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Knight Center concludes online course on Hyperlocal Journalism

A new generation of "hyperlocal" websites is filling the void left by the decrease in news agencies and the crisis of the press. This is why the Knight Center for Journalism in the Americas offered its first version of the online course "Hyperlocal Journalism" in Spanish from Oct. 17-Nov. 12, 2010. Thirty five journalists from Latin America and the Caribbean participated in the online course taught by Argentinean journalist Sandra Crucianelli.

“I think that this course offered tools in order for the journalists to find and develop better local stories. We also analyzed other countries' experiences and showed how few resources hyperlocal media need for addressing the news needs in small cities," Crucianelli said.

“Reporters had the possibility to publish their stories on a blog created for the course, as well as at www.sololocal.info, which also served as a reference website principally because of the style of narrative employed, in which the combination of hypertext with hypermedia is done differently from other media outlets; we don’t only integrate links, but dynamic tables, databases, etc.," Crucianelli added.

The course, conducted totally online, was divided into weekly modules and included audiovisual presentations, documents and online resources. Students worked at their own pace, but were expected to complete weekly assignments, participate in online discussions and in the other exercises as well. Those who satisfactorily completed the course will receive a certificate of participation from the Knight Center.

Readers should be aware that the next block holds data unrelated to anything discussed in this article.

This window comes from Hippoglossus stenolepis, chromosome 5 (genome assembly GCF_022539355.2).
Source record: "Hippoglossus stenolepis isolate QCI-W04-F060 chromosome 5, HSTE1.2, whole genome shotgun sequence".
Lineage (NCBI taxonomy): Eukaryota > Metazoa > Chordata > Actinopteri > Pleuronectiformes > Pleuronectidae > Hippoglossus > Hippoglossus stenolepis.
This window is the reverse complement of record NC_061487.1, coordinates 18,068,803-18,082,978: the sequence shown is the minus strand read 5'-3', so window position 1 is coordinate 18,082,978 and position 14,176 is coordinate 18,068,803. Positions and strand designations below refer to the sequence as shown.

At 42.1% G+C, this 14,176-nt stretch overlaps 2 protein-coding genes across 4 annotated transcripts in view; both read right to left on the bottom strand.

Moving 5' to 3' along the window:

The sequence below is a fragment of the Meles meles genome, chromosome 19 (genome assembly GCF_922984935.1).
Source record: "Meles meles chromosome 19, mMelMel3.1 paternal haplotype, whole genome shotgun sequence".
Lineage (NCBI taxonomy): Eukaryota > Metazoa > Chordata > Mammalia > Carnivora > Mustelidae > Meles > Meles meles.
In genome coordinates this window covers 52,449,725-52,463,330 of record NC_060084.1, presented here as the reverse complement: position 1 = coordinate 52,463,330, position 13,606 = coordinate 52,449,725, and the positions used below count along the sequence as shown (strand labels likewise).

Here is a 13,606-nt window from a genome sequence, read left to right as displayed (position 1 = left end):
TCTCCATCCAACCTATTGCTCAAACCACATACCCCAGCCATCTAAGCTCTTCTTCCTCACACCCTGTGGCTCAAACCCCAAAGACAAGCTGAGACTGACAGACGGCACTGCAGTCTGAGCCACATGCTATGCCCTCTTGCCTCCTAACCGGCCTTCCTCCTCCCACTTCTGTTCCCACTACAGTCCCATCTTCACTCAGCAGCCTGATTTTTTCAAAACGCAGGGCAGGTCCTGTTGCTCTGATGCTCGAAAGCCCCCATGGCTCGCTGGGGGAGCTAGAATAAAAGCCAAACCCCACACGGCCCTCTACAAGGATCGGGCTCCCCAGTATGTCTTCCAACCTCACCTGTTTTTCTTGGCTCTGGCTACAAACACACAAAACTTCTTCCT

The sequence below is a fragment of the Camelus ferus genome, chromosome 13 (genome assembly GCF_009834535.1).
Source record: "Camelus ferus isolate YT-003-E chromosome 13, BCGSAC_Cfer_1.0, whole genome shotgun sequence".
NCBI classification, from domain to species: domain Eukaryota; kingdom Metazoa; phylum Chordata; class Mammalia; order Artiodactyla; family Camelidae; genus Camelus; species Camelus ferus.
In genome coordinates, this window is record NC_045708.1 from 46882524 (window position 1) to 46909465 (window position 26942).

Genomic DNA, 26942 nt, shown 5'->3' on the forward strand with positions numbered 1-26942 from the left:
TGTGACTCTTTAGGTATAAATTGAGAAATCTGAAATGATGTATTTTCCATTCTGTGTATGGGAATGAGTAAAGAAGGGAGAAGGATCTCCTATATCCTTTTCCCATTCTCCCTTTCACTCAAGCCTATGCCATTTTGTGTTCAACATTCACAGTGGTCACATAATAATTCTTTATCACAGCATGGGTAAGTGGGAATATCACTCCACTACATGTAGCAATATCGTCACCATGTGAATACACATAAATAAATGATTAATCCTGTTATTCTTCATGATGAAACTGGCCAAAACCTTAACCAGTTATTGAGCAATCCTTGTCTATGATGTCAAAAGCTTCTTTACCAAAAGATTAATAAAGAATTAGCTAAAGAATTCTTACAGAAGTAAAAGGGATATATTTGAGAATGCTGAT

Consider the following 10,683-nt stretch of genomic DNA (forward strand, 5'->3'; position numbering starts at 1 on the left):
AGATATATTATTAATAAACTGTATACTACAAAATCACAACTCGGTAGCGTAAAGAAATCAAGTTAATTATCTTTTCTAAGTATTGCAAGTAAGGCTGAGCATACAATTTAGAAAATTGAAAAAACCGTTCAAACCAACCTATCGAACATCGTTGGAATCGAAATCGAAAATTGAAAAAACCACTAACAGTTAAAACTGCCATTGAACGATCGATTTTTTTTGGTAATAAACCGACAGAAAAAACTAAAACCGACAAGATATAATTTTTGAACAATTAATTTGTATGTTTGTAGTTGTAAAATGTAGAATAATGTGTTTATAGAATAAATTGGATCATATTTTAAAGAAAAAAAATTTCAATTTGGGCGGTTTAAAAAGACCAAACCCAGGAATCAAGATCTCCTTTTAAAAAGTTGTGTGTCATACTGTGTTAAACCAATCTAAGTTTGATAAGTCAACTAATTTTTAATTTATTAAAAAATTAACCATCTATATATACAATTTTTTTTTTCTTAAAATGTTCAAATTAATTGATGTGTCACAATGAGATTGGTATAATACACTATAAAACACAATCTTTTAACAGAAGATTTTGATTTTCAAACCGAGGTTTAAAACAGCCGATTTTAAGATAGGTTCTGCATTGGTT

“I liked the course very much. It gave me an entrepreneurial perspective about digital and hyperlocal journalism. In my city there are not many hyperlocal journalism initiatives; hopefully this would start to change soon," said participant Luciana Ferreira.

Lilian Caballero, who also took the course, agreed: “This course opened my eyes about hyperlocal journalism and its relevance. But more importantly it gave me valuable resources and tools."

Looking ahead, Crucianelli concludes: “The big challenge is for hyperlocal media projects to be economically sustainable; through various financial models, from micro-donations or micro-publicity to foundation grants and others, they could. This experience was really interesting and enriching because some of these journalists already have online hyperlocal media outlets, or they are developing them, so the activities had a lot of feedback from all the participants. I also was able to share my stories, experiences, obstacles and achievements."

Crucianelli is an internationally-renowned journalist and a specialist in precision journalism. She has offered this popular online course since 2004 as part of the distance learning program of the Knight Center for Journalism in the Americas. Throughout the course she was assisted by Paul Alonso, a Peruvian journalist and a staff member of the Knight Center for the Journalism in the Americas.

The Knight Center for Journalism in the Americas at the University of Texas at Austin was launched in 2002 by professor Rosental Calmon Alves. Thanks to generous grants from the John S. and James L. Knight Foundation, the center has assisted thousands of journalists in Latin America and the Caribbean. For more information, contact the Knight Center’s program manager, Jennifer Potter-Miller at jpottermiller@mail.utexas.edu or +1 512 471-1391.